Posted by: Johnny Loftus on August 31, 2007 at 11:30 am

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Kevin Kerslake directed this clip for Nirvana. He also did the live footage montage “Lithium” for them, as well as a string of high-profile work for Stone Temple Pilots, Smashing Pumpkins, and Green Day. His love of layered images, purple and pea green gels, and camera work that moved like the shots in an underwater nature documentary help define how we view the first big budget alternative era in retrospect, since the flickering memories of videos like this are part of how we remember it.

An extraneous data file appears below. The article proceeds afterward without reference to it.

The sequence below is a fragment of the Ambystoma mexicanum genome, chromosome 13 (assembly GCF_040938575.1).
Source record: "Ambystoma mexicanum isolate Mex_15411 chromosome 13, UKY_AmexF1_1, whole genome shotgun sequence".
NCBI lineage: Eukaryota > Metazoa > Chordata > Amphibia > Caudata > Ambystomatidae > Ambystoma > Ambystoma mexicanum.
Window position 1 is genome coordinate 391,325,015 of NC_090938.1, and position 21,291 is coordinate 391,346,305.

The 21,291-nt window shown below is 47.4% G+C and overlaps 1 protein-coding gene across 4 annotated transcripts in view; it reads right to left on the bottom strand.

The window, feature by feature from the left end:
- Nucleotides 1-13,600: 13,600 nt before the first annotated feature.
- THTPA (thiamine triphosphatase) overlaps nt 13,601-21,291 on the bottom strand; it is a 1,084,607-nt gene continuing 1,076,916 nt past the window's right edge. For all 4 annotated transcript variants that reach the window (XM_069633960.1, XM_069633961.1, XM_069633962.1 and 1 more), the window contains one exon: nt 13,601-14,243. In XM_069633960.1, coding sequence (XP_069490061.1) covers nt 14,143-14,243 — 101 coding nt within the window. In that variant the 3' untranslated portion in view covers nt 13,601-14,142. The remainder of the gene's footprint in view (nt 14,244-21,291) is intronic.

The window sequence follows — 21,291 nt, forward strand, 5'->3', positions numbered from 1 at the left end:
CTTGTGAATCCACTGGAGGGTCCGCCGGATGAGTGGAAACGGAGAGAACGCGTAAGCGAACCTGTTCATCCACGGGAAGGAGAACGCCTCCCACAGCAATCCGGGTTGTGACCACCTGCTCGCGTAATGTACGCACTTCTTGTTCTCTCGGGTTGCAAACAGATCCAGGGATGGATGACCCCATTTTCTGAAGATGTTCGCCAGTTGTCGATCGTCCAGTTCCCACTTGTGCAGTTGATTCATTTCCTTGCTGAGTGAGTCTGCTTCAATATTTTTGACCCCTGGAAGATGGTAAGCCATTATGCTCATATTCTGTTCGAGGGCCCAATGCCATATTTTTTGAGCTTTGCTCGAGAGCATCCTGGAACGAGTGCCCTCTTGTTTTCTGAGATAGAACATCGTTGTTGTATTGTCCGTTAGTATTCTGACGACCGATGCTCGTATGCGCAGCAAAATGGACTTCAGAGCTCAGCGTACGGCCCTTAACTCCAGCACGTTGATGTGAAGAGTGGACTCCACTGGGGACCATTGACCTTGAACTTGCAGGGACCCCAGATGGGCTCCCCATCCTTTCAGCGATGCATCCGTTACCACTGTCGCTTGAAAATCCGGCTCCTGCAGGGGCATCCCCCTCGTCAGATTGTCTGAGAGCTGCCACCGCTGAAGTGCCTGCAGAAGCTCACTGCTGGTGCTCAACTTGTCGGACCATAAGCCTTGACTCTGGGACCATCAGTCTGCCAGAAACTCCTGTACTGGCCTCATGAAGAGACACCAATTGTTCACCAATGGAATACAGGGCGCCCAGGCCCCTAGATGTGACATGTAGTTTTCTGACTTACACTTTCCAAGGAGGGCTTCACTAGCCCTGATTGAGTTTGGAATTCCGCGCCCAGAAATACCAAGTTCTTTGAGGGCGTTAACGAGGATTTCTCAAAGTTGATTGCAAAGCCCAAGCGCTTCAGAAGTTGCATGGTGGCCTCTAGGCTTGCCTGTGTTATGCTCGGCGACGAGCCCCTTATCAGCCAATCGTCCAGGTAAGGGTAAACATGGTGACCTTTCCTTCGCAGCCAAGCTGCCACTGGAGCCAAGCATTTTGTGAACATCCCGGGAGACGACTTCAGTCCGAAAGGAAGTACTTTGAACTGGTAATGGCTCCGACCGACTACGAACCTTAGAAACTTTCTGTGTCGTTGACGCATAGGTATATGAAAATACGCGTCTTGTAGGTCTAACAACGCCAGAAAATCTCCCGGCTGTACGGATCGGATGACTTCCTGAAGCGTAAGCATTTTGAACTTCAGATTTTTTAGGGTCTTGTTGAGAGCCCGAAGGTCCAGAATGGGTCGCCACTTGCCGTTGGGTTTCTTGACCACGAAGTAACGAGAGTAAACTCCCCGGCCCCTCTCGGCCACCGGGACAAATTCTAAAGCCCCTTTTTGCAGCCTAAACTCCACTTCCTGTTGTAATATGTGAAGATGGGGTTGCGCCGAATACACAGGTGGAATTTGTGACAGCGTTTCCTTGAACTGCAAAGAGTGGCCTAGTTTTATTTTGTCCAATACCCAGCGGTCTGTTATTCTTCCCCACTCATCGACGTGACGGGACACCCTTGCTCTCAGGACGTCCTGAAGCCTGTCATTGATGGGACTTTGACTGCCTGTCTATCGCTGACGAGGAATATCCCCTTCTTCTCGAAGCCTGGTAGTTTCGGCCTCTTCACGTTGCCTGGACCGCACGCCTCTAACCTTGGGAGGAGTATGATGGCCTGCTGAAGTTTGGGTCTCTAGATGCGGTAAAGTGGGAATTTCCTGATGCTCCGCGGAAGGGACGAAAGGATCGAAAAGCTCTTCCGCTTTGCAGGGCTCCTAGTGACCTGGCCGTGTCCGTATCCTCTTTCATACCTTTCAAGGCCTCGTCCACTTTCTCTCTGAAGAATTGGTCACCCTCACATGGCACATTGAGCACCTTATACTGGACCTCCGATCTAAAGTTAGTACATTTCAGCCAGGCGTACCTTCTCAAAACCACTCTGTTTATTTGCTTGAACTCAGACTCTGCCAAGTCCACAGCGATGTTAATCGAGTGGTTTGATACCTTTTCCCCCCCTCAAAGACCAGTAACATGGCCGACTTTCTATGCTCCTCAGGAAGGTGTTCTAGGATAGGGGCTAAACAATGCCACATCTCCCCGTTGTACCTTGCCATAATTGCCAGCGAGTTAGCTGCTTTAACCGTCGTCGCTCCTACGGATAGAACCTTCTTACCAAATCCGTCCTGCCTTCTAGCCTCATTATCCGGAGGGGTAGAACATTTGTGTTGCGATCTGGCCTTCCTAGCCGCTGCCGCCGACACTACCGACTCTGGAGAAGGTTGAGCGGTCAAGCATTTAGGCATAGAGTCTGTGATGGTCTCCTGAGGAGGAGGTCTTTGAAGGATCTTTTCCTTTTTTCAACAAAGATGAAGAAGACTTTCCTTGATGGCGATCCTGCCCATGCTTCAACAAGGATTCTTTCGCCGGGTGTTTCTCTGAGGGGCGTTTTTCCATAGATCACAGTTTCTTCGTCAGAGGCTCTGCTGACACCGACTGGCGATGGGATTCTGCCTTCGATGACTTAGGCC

For Nirvana, it’s this clip for “Come as You Are,” the “Smells Like Teen Spirit” video, a few recollections of the band’s chaotic appearances on “120 Minutes,” and the drunk smiley face poster that every kid pasted on the back of his dorm room door freshman year. (Nirvana’s “Unplugged” set counts, too.) Everything else is awash in whatever the album brought up sonically and whatever else was going on in those dorm rooms. And though Kerslake’s visual sense was influenced by the era, years later it’s the look that strengthens our memories and continuing perception of the bands he worked with. Nirvana are rock-n-roll icons now. We don’t even need to clarify which part, grunge, alternative or anything else. And so it’s the mottled imagery and soft fades of “Come as You Are” and other videos of the era that stand out today like footage of Jimi Hendrix lighting his Stratocaster on fire. That was just one moment, too. but it defined a lot more. — Johnny Loftus


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